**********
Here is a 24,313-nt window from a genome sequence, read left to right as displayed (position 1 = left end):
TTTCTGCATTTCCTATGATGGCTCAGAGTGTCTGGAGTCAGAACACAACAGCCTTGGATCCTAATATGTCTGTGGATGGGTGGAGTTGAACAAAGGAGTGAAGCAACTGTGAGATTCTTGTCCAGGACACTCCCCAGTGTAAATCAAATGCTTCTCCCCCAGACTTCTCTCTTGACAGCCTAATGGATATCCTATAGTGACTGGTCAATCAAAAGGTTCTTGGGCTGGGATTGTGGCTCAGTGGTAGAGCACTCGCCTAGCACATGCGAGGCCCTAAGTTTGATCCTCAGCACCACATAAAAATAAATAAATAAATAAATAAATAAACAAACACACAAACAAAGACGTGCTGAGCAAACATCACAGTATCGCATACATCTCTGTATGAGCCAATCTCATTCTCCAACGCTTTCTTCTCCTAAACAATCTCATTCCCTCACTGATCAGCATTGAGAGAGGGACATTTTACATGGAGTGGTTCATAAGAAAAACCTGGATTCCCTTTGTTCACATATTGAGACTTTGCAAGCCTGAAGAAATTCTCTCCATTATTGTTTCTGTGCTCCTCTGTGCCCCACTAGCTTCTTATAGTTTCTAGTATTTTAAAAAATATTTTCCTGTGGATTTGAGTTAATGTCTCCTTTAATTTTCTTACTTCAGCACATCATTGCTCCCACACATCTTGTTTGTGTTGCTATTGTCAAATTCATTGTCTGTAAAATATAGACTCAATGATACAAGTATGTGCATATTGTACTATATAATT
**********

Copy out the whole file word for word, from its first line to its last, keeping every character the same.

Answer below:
Here is a 24,313-nt window from a genome sequence, read left to right as displayed (position 1 = left end):
TTTCTGCATTTCCTATGATGGCTCAGAGTGTCTGGAGTCAGAACACAACAGCCTTGGATCCTAATATGTCTGTGGATGGGTGGAGTTGAACAAAGGAGTGAAGCAACTGTGAGATTCTTGTCCAGGACACTCCCCAGTGTAAATCAAATGCTTCTCCCCCAGACTTCTCTCTTGACAGCCTAATGGATATCCTATAGTGACTGGTCAATCAAAAGGTTCTTGGGCTGGGATTGTGGCTCAGTGGTAGAGCACTCGCCTAGCACATGCGAGGCCCTAAGTTTGATCCTCAGCACCACATAAAAATAAATAAATAAATAAATAAATAAACAAACACACAAACAAAGACGTGCTGAGCAAACATCACAGTATCGCATACATCTCTGTATGAGCCAATCTCATTCTCCAACGCTTTCTTCTCCTAAACAATCTCATTCCCTCACTGATCAGCATTGAGAGAGGGACATTTTACATGGAGTGGTTCATAAGAAAAACCTGGATTCCCTTTGTTCACATATTGAGACTTTGCAAGCCTGAAGAAATTCTCTCCATTATTGTTTCTGTGCTCCTCTGTGCCCCACTAGCTTCTTATAGTTTCTAGTATTTTAAAAAATATTTTCCTGTGGATTTGAGTTAATGTCTCCTTTAATTTTCTTACTTCAGCACATCATTGCTCCCACACATCTTGTTTGTGTTGCTATTGTCAAATTCATTGTCTGTAAAATATAGACTCAATGATACAAGTATGTGCATATTGTACTATATAATT